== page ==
Transdermal patches can be a very precise time released method of delivering a drug. Cutting a patch in half might affect the dose delivered. The release of the active component from a transdermal delivery system (patch) may be controlled by diffusion through the adhesive which covers the whole patch, by diffusion through a membrane which may only have adhesive on the patch rim or drug release may be controlled by release from a polymer matrix. Cutting a patch might cause rapid dehydration of the base of the medicine and affect the rate of diffusion.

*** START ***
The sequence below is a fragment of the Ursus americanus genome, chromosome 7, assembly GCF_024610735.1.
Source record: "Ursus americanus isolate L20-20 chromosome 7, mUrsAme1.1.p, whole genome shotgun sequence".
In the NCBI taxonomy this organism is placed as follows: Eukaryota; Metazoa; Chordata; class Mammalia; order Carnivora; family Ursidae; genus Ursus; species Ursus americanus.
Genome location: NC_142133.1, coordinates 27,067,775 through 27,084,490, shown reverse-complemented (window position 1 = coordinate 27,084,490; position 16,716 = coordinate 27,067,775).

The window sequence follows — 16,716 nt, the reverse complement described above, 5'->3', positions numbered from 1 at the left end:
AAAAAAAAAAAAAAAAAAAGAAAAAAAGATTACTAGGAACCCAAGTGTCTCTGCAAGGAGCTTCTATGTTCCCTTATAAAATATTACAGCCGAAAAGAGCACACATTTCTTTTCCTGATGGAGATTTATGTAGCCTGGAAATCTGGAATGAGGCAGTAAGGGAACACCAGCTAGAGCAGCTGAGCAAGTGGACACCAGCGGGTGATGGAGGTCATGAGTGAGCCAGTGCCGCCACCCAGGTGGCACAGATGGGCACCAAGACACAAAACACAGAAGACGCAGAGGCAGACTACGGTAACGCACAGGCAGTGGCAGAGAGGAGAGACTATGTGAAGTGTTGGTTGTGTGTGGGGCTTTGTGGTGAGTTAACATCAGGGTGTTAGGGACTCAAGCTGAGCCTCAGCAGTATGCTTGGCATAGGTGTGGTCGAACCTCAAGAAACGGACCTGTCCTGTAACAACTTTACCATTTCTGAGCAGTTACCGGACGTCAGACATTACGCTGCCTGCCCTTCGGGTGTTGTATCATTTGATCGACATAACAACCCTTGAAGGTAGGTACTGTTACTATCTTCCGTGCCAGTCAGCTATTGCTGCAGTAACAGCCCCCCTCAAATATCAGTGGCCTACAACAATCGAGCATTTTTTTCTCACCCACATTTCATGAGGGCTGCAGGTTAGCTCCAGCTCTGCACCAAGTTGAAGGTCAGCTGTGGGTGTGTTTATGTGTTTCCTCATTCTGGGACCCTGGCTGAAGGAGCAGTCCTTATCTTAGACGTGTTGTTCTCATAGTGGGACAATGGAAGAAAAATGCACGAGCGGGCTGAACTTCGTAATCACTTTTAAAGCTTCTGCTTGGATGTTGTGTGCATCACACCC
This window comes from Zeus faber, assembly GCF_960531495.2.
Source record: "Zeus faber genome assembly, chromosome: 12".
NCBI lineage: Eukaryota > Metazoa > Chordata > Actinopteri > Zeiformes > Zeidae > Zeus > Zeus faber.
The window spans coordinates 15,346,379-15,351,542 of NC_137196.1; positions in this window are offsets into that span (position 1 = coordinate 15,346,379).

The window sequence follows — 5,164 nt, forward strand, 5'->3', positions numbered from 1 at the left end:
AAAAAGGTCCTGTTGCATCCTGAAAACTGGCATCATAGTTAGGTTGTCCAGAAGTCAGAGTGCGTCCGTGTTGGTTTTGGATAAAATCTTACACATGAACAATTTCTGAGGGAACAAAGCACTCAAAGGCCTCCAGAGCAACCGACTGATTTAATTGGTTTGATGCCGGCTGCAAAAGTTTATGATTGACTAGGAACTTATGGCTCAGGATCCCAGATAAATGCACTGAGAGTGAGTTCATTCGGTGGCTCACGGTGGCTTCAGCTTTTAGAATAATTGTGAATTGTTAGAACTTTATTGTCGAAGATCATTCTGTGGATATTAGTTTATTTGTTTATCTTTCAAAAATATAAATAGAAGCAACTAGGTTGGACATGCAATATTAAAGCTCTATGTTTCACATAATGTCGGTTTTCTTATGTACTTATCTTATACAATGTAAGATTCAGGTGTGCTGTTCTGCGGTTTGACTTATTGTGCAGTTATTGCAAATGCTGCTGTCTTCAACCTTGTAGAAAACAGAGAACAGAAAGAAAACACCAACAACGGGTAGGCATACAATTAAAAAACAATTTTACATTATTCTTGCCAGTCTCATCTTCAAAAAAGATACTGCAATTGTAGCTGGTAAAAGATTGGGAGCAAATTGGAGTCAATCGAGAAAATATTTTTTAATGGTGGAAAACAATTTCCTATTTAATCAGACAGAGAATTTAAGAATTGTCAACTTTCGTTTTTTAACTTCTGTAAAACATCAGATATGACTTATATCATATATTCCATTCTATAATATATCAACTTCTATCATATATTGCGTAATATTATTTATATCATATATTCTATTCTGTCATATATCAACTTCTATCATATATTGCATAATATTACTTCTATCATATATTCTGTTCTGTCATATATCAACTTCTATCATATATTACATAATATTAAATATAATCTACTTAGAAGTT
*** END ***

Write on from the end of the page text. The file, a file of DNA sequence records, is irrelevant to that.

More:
After the molluscum bumps have resolved, persistent skin discoloration called hyperpigmentation may be left alone and allowed to resolve over time. Alternatively, residual hyperpigmentation may be treated with prescription fading creams like hydroquinone 4%, kojic acid, or azelaic acid 15-20%. Over the counter fading creams with 2% hydroquinone may be available like Porcelana. Specially designed prescription creams for particularly resistant skin discoloration using higher concentrations of hydroquinone 6%, 8%, or 10% with a retinoid and a topical steroid may also be formulated by compounding pharmacists. Mild chemical peels and microdemabrasion may also help improve discoloration.